An OECD report has ranked New Zealand in the top ten out of 34 member countries for the proportion of wireless broadband subscribers per capita.
Within the Organisation for Economic Co-operation and Development (OECD) area, total wireless broadband subscriptions grew from 590 million in June 2011 to 667 million by December 2011.
Korea topped the list, with 100.6 per 100 inhabitants subscribed to wireless, according to the OECD Broadband Portal report released today.
New Zealand placed 9th, with 67.5 subscribers per 100 inhabitants. This compared to Sweden (2nd) with 98 subscribers per 100 and Australia (8th) with 74.4 per 100. The OECD average was 54.3.
New Zealand's placing was encouraging and the report makes for good reading, said Paul Brislen, head of the Telecommunications Users' Association of NZ (TUANZ).
"We're doing really well. We've broken through the OECD average for the number of people connecting.
"We were in the bottom three countries consistently for a long time."
In total, New Zealand had 2,946,260 subscribers to wireless broadband at the end of last year. Most of these were people connecting to mobile broadband.
Brislen said New Zealand was finally starting to see some real competition in the market, enabling users to sign up to wireless more easily.
"We've spent a lot of time in the last 10 years regulating the mobile industry and I think the benefits of that are starting to come through."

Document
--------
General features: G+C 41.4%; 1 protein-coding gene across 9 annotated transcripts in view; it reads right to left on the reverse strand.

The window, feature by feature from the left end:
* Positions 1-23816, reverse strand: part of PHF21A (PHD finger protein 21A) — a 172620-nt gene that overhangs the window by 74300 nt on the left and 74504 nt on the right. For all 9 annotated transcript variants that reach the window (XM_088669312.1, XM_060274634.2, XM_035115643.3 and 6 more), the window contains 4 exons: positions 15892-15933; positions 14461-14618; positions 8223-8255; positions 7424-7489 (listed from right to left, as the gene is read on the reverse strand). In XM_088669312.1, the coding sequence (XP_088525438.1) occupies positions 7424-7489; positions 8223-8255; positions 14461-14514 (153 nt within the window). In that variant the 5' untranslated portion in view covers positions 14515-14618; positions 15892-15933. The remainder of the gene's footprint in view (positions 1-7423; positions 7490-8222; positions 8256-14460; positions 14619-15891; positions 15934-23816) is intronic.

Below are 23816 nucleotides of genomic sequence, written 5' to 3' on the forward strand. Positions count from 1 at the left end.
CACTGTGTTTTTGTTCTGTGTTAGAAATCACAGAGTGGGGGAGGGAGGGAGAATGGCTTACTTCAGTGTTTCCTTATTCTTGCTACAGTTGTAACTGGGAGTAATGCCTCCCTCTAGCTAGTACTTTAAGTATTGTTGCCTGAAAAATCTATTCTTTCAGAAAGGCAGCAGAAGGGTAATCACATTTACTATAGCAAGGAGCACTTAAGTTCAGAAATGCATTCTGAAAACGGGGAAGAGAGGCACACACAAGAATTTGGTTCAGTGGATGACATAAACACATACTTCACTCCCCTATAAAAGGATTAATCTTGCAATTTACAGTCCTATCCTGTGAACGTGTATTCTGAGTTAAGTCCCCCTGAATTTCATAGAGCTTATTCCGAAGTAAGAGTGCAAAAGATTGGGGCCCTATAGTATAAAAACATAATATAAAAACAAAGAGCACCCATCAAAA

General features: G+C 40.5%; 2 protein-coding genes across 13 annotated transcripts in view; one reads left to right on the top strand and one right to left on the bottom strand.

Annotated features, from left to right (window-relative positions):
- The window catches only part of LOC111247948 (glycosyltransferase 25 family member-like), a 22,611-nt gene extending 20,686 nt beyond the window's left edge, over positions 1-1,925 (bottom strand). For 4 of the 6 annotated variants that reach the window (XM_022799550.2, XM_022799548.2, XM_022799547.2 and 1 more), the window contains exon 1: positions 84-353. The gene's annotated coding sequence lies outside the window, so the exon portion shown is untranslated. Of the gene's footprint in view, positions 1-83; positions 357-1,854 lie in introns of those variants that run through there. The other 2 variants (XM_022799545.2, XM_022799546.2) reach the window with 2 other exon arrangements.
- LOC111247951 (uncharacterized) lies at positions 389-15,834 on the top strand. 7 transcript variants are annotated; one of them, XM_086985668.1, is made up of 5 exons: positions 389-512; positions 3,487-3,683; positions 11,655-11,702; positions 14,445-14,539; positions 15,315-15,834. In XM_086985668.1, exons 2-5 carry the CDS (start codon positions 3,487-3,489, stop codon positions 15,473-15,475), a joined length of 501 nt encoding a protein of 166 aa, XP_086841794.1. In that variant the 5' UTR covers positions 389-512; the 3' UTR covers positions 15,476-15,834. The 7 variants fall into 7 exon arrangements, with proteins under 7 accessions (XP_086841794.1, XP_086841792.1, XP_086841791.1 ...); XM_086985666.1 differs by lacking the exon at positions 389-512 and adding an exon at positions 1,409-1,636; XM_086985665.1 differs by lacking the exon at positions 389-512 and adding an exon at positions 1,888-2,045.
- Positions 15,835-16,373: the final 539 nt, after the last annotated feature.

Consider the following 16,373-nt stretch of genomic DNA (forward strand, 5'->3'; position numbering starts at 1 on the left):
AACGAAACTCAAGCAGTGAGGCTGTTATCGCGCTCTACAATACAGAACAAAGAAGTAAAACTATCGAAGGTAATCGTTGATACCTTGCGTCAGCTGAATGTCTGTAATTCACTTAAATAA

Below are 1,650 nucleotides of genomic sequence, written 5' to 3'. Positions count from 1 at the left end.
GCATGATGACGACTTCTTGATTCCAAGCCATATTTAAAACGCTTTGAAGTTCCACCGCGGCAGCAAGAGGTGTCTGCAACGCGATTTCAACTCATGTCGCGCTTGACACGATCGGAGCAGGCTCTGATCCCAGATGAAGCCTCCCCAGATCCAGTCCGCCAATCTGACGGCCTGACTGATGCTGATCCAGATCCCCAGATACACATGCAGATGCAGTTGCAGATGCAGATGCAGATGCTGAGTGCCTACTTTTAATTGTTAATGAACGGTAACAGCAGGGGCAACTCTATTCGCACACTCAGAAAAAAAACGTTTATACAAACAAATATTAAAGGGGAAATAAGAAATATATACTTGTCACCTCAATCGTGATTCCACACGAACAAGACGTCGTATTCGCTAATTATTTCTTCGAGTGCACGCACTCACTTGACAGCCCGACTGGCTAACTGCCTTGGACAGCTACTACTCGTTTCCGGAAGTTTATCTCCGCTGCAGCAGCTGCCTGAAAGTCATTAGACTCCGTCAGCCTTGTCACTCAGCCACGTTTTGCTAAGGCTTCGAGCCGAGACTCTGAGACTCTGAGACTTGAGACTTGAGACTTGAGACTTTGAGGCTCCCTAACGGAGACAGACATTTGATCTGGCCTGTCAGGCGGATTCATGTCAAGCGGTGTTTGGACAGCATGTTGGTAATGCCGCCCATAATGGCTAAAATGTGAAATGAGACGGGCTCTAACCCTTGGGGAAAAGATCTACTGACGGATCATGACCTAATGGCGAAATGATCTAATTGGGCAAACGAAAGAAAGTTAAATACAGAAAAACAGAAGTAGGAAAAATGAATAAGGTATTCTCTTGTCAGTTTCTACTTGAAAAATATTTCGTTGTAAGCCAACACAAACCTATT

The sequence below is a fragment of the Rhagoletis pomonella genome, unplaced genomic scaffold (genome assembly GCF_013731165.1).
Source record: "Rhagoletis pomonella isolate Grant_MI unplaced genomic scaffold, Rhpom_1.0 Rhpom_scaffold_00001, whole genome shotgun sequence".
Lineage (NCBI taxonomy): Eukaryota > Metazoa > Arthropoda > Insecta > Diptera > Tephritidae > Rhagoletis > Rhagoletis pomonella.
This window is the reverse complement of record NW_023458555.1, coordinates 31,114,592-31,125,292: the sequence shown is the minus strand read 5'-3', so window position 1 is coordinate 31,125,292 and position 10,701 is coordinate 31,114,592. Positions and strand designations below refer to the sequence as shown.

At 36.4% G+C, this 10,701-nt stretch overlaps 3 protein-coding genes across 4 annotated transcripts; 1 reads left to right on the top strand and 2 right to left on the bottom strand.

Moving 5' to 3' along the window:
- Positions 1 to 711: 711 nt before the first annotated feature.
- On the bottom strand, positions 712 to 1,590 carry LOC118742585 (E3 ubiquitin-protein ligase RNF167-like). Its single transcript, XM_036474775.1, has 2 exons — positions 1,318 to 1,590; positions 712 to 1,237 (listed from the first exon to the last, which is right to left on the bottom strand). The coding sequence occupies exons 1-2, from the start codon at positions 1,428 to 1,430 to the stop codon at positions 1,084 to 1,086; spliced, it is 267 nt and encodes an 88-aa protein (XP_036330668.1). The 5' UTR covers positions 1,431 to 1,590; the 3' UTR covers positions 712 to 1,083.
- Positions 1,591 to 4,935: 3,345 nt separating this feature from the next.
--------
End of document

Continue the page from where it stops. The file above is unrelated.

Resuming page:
Wireless broadband technologies include mobile, satellite, and terrestrial fixed wireless.
Orcon's communications manager Quentin Reade said the wireless figures certainly reflected what the company was seeing.
"Smartphone and tablet use is skyrocketing, and people are increasingly connecting to the internet wherever they go.
"We are a very internet-savvy nation, which loves the internet, and want access to the web at all times. It's become integral to the way that many of us live our lives."
The OECD report also looked at fixed broadband uptake, comprising connection through DSL, cable or Fibre/LAN.
New Zealand ranked in 17th place with 26.9 fixed broadband subscribers per 100 inhabitants. That was behind the UK (8th), the US (15th), and Japan (16th), but ahead of Australia (21st).
Around 86 per cent of New Zealand homes now have broadband, Reade said.
"We suspect this is near saturation point, but it will be interesting to see what happens as the Ultra Fast Broadband rollout progresses and services such as pay TV move to the internet.
"We believe we'll see the number of connections increase slightly over coming years."
Switzerland topped the rankings for fixed broadband, with 39.9 subscribers per 100 inhabitants, followed by the Netherlands (39.1) and Denmark (37.9). The OECD average was 25.6.
Orcon predicts that by the end of 2019, 1.2 million Kiwi premises will have access to fibre and 28 per cent of these will be completed by July 2013.
A recent report from TrueNet into the nationwide broadband market showed Telecom offered the fastest web-browsing speeds over copper internet lines.
Vodafone led the market in this area from December to May.